when bucky barnes comes out with dark eyes and no memory, i think of myself. of how certain words make me fall back into the places i never want to return to. of how i can’t erase everything that’s been taught to me by the people who hurt me, but i’m trying. that love, above everything, helps me ground myself to the present so i’m not sent tumbling.
Coppa uses an opening quote from Tumblr user Inkskinned that really answers some unrelated thoughts and questions I’ve had about the violence people direct towards people who criticize fandom especially in the context of “comfort characters” – which tend to be white male presenting dudes in canon who are queered and, to an extent on top of that, “feminized”. Inkskinned clearly identifies with Bucky and his trauma is familiar and used to unpack and map their own trauma and responses to triggers left behind. So what happens when someone like Inkskinned – who is probably lovely, I do not know them and did not search them out at all as I did notes – sees someone talk critically (unpacking him or jabbing at him) about Bucky? Chances are… even if it’s privately, they’re not gonna have a great reaction because he has become their emotional support damaged white man.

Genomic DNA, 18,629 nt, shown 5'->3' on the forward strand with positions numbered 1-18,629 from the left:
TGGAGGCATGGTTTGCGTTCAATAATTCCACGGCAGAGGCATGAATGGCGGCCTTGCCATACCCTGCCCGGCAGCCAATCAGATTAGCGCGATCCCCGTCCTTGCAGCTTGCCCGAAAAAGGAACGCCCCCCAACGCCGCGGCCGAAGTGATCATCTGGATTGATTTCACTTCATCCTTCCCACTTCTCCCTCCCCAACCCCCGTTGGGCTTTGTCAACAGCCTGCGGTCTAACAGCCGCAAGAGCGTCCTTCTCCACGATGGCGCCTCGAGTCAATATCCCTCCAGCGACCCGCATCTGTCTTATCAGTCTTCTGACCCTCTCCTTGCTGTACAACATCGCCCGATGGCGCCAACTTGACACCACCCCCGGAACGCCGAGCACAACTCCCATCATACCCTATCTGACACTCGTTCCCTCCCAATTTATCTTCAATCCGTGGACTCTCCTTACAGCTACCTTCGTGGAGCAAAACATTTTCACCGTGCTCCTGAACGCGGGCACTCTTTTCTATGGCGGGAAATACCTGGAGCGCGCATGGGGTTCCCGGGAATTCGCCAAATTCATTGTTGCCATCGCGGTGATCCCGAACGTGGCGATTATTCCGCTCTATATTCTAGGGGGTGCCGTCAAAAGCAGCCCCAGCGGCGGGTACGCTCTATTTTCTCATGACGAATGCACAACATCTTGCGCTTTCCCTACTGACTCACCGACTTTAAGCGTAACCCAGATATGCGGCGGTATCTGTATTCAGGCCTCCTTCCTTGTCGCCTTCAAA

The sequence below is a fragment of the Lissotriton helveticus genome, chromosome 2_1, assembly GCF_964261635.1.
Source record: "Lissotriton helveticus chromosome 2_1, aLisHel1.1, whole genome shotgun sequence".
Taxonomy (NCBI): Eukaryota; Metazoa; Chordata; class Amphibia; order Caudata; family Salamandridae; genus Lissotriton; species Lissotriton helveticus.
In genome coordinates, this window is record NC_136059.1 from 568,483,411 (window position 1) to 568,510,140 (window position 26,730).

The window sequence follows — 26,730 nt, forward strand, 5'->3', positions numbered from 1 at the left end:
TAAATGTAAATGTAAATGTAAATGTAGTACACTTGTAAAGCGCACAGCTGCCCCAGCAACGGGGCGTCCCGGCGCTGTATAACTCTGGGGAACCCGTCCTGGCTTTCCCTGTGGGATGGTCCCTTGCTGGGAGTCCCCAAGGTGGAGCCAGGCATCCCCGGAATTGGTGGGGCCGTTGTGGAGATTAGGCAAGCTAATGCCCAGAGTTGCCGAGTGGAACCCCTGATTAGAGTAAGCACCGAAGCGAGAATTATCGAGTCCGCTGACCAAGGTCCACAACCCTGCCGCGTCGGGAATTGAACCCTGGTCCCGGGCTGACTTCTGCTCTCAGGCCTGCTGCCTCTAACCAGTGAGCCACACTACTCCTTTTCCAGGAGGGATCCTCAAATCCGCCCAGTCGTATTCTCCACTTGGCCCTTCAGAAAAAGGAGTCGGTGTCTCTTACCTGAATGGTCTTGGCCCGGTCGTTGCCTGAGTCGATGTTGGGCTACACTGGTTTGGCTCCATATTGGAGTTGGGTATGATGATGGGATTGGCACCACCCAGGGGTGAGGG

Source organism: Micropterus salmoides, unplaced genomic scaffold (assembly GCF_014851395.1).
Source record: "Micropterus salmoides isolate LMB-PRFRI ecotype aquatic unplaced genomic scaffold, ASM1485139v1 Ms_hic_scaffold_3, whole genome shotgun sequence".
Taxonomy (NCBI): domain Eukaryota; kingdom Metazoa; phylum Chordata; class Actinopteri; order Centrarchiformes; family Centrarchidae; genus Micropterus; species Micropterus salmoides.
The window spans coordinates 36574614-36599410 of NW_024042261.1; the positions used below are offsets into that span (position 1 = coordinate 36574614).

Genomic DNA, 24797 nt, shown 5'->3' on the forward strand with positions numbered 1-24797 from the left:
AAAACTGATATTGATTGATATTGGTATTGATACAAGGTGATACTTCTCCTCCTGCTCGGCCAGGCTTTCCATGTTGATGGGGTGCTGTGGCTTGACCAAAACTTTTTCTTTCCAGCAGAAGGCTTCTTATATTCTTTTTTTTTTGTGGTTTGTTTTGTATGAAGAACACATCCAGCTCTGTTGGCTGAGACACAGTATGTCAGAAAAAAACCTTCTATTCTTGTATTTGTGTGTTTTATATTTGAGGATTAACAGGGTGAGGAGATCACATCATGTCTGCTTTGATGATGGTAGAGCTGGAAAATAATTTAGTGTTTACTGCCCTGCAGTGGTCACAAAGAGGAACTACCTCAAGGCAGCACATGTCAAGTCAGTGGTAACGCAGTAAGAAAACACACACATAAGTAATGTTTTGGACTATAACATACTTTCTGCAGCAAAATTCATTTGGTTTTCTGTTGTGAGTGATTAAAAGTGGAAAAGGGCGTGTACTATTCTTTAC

Why slash? The question has been asked again and again, by journalists in sensation pieces, by scholars in academic articles, and by fans themselves in essays and convention panels and blog posts: why have women created this enormous archive of romantic and erotic stories between male characters from television and film? Why Kirk/Spock? Why Holmes/Watson (retroactively dubbed “Johnlock” in the age of portmanteau pairing names)? Why do we ship Dean/Castiel on Supernatural?
Anyway, moving on from that opening quote, Coppa starts by poking at the question/s asked of slash: Why? Immediately, the whiteness jumps out because in the “whys” are revealed some “why nots”.
Why not Sulu/Chekov? Why not Luke Cage/Danny Rand? Why not Scott McCall/Stiles (or another character if you don’t multi-ship your fandom bicycle)? Why is slash fandom preoccupied with white men for the most part? (This has shifted a bit in the years after Coppa’s chapter was published but a hefty amount of East Asian people – different diasporic communities whose homeland’s source media has become popular in fandom spaces – have spoken about how they feel about the way Western fandom understands masculinity/men outside of their narrow spaces.)
I spent most of the past 36 hours researching and thinking about Harry Potter fandom and the barely still-around documentation of the racism that fandom enacted about characters of color – especially Blaise Zabini. They’ll be turned into organized thoughts eventually, but for now… thread collection: